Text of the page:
05 July 2017

Exploration of Turbulent Heat Fluxes and Wind Stress Curl in WRF and ERA-Interim during Wintertime Mesoscale Wind Events Around Southeastern Greenland

Science

Identify wind regimes over the ocean adjacent to southeastern Greenland in 10 years of ERA-Interim and WRF data and assess the surface turbulent fluxes associated with these wind regimes.

Impact

The results presented in this paper demonstrate the variability in surface turbulent fluxes over the ocean around southeastern Greenland in response to different wind regimes including barrier winds and westerly and easterly tip jets. The fluxes in ERA-I and WRF differ mainly in response to differences in the surface state over sea ice and highlights the importance of accurate representation of sea ice concentration and thickness.

Summary

The strong, mesoscale tip jets and barrier winds that occur off the coast of southeastern Greenland drive large surface turbulent heat fluxes that may impact deep ocean convection. The turbulent fluxes and wind stress curl associated with 10 m wind patterns identified using the self-organizing map technique are investigated for 10 winters (1997–2007, November-December-January-February-March) in the European Centre for Medium-Range Weather Forecasts Interim Reanalysis (ERA-I) and a regional simulation using the Weather Research and Forecasting (WRF) model at 50 km. Sensible heat flux differences between WRF and ERA-I are primarily due to differences in near-surface temperature, while latent heat flux differences are driven by both moisture and wind speed differences. The largest turbulent flux differences occur over the marginal ice zone where the fluxes in WRF are larger than in ERA-I due to specified sea ice thickness that influences the near-surface atmospheric temperature and moisture; WRF has larger magnitude wind stress curl over the Irminger Sea. Patterns of strong westerly tip jet with barrier flow are most likely to impact preconditioning and convection in the Irminger Sea compared to other manifestations of westerly tip jets, and easterly tip jets are expected to have localized ocean impacts south of Cape Farewell.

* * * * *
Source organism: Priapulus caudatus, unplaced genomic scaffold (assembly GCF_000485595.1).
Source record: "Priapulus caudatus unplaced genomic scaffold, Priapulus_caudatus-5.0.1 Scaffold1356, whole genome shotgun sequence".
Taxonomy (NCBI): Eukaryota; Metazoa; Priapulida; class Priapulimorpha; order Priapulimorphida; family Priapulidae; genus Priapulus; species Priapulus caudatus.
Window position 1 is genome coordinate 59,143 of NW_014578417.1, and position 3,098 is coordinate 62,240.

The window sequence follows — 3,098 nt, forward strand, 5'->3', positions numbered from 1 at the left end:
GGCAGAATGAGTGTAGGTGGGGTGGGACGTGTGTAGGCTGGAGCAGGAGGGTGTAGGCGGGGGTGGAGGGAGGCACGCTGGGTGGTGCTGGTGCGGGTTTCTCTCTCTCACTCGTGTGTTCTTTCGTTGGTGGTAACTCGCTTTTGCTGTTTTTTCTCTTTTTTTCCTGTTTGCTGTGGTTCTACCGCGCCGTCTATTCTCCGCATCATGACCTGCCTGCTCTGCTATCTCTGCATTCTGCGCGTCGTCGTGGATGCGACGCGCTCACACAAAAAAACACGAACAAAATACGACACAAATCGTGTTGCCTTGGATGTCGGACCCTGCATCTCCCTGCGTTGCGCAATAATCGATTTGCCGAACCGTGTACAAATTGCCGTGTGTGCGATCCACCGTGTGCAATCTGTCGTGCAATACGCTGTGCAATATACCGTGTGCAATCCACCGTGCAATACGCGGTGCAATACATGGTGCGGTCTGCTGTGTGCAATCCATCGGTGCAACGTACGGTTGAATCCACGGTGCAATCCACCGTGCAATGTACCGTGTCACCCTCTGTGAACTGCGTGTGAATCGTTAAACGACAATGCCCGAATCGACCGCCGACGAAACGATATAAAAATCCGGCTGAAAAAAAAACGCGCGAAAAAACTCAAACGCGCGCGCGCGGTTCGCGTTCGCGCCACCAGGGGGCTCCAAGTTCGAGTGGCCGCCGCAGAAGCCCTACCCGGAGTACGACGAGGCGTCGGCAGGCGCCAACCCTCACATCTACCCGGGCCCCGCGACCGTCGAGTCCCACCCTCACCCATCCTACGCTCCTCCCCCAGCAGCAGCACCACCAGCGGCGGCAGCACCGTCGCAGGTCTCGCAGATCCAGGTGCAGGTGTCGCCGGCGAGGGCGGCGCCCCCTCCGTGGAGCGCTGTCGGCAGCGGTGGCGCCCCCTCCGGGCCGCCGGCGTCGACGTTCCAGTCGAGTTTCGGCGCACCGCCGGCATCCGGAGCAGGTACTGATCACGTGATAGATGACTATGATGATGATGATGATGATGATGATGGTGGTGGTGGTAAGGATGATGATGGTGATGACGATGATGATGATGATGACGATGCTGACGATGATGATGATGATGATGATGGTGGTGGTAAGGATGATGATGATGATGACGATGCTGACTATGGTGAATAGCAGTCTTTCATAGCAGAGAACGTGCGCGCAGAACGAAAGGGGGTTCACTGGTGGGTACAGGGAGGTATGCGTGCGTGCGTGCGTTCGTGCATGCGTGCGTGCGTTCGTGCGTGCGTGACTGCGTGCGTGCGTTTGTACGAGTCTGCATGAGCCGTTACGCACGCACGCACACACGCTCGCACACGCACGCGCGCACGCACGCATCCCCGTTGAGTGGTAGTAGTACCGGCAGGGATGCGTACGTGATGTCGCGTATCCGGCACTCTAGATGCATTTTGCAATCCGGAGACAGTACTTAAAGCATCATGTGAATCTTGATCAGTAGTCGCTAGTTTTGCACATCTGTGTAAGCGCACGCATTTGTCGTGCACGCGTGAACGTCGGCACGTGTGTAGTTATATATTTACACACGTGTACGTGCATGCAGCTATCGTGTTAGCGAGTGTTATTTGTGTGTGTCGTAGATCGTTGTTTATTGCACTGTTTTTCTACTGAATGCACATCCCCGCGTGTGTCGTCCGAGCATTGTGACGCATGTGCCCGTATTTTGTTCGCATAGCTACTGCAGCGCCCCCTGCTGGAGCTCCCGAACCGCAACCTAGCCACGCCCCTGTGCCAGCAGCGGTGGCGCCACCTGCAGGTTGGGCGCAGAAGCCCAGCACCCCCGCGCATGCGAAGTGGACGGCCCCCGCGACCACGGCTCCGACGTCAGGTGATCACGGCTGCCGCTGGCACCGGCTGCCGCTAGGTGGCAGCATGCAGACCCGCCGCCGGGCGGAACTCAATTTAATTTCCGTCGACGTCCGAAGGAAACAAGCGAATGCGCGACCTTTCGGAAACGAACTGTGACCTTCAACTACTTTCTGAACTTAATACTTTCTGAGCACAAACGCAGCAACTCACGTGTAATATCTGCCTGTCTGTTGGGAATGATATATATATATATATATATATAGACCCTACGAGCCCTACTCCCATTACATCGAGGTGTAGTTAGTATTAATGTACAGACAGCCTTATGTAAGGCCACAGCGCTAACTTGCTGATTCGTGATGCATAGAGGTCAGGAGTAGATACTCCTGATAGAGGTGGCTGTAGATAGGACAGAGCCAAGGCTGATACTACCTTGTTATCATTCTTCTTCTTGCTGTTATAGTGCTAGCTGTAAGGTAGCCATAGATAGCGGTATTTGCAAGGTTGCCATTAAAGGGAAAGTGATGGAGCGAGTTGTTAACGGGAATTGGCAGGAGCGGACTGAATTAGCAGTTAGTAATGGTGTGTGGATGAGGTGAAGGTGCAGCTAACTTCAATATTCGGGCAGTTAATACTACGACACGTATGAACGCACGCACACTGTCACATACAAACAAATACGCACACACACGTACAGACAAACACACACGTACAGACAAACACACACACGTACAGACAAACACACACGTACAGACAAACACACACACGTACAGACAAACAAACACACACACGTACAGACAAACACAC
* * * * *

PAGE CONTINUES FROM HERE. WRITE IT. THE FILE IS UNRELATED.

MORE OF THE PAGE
Contact
John Cassano
University of Colorado at Boulder